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Law Courses Catalog

Contemporary Issues in Family Law

  • Typically offered every other year

NOTE: This course description is new for the 2016-2017 academic year. You may read the prior course description immediately below this new one. 

2016-2017

Limit: 15 Students

The modern family presents the legal system with a host of controversial, challenging and fascinating issues. This seminar provides the opportunity to explore some of these issues in greater depth. While the central focus will be on the U.S., considerable use will be made of comparative material. Beginning with a discussion of what is meant by “a family”, the seminar will move on to consider whose interests may arise in the context of the family, how those interests are prioritized and balanced; and the capacity of the legal system to do so. A number of specific topics will be considered in depth and students will have a central role in selecting these topics. They may include (but are not limited to) aspects of: diversity in adult relationships; the consequences of legal recognition of adult relationships; custom-made marriage and other relationships; domestic abuse; termination of adult relationships; children’s rights; the child-parent relationship; impact on the presence of children on adult relationships; child protection; property division after the termination of adult relationships; the interest of other family members; older family members; and ADR in the context of the family.

Evaluation is by a paper on a topic of the student’s choice, subject to approval, with the submission date for all papers being Friday, December 9, 2016. In addition, each student will be required to lead (or co-lead) one seminar discussion. Subject to selecting a suitable topic, students may use their papers to satisfy the Capstone or WIE writing requirements provided an outline of the paper has been submitted by October 7 and a draft by November 4.

With professor permission meets the Capstone or WIE writing Requirements.

Prerequisite: Anyone wishing to take this seminar should either have taken Family Law or should read Walter Wadlington and Raymond C. O’Brien, Family Law in Perspective (Foundation Press, 3rd ed, 2012) 208 pp., prior to the start of the seminar.

NOTE: The below course description applied prior to the 2016-2017 academic year.

Limit: 15 Students

The modern family presents the legal system with a host of controversial and fascinating issues. This seminar provides the opportunity to explore some of these issues in greater depth. While the central focus of the course will be with the U.S., considerable use will be made of comparative material. Beginning with a discussion of what is meant by “a family”, the seminar will move on to consider whose interests may arise in the context of the family, how those interests are prioritized and balanced; and the capacity of the legal system to do so. A number of specific topics will be considered in depth and students will participate in selecting these topics. They may include: diversity in adult relationships; the consequences of legal recognition of adult relationships; custom-made marriage and other relationships; domestic abuse; termination of adult relationships; children?s rights; the child-parent relationship; impact on the presence of children of the termination of adult relationships; child protection; property division after the termination of adult relationships; the interest of other family members; older family members; and ADR in the context of the family.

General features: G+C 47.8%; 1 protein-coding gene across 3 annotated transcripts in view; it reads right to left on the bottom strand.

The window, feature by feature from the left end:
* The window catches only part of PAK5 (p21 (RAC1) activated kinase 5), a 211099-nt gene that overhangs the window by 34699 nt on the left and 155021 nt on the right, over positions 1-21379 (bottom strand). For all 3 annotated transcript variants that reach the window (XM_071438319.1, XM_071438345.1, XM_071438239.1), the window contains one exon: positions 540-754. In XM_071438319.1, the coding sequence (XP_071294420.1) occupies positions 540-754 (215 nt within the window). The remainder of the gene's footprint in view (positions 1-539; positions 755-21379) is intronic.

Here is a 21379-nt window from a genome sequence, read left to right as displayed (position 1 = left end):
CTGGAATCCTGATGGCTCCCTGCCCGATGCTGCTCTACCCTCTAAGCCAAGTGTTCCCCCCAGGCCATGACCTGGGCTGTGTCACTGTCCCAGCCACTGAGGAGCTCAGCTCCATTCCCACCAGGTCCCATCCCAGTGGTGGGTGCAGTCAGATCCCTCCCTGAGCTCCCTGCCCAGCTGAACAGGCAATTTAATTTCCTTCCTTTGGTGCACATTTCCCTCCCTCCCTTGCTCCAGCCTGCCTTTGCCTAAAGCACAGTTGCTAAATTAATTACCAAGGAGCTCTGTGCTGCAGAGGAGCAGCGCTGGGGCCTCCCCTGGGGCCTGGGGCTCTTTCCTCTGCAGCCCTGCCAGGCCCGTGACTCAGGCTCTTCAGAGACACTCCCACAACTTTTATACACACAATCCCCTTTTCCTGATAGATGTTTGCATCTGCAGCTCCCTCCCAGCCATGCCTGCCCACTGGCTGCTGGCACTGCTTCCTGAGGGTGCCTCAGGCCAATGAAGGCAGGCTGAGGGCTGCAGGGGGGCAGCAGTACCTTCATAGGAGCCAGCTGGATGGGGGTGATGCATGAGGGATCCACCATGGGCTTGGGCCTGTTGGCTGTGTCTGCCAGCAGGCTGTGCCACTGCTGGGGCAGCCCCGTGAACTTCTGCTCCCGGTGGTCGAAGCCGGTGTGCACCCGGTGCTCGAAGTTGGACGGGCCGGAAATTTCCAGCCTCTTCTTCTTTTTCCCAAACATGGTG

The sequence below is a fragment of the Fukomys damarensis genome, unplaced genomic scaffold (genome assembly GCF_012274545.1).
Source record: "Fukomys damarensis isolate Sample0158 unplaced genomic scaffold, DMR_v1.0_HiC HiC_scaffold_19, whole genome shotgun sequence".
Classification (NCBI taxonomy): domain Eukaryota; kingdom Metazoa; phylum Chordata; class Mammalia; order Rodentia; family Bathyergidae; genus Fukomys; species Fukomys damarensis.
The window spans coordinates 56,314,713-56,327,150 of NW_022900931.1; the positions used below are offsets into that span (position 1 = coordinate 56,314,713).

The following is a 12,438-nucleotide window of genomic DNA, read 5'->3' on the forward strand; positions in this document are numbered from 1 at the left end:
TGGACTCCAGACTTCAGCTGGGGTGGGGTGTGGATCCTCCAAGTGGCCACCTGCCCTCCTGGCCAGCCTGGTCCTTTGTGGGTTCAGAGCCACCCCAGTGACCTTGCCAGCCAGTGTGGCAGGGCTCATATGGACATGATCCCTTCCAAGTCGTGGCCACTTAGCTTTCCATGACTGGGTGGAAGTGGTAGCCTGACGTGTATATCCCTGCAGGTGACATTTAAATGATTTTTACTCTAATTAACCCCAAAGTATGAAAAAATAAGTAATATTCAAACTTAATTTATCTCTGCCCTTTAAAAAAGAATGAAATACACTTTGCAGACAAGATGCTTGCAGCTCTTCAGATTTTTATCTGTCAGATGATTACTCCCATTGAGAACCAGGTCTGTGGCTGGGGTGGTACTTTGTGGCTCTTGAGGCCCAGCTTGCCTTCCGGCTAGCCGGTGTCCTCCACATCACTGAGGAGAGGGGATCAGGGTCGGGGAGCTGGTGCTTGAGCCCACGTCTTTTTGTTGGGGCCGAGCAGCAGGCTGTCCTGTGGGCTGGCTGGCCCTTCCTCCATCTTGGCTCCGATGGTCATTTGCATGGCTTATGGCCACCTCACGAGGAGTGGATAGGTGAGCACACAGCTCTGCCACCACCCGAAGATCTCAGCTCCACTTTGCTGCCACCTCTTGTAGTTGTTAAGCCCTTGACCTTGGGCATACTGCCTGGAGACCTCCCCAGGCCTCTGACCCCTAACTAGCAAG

A paper rather than an examination is required, with the submission date for the paper being December 12, 2014. In addition, each student will be required to lead (or co-lead) one seminar discussion. Students who submit an outline of their paper by October 3 and a draft by November 7 may use their papers to satisfy the Capstone or WIE writing requirements.

Prerequisite: Anyone wishing to take this seminar should either have taken Family Law or should read Walter Wadlington and Raymond C. O’Brien, Family Law in Perspective (Foundation Press, 3rd ed, 2012) 208 pp., prior to the start of the seminar.

With professor permission meets the Capstone and WIE writing Requirements.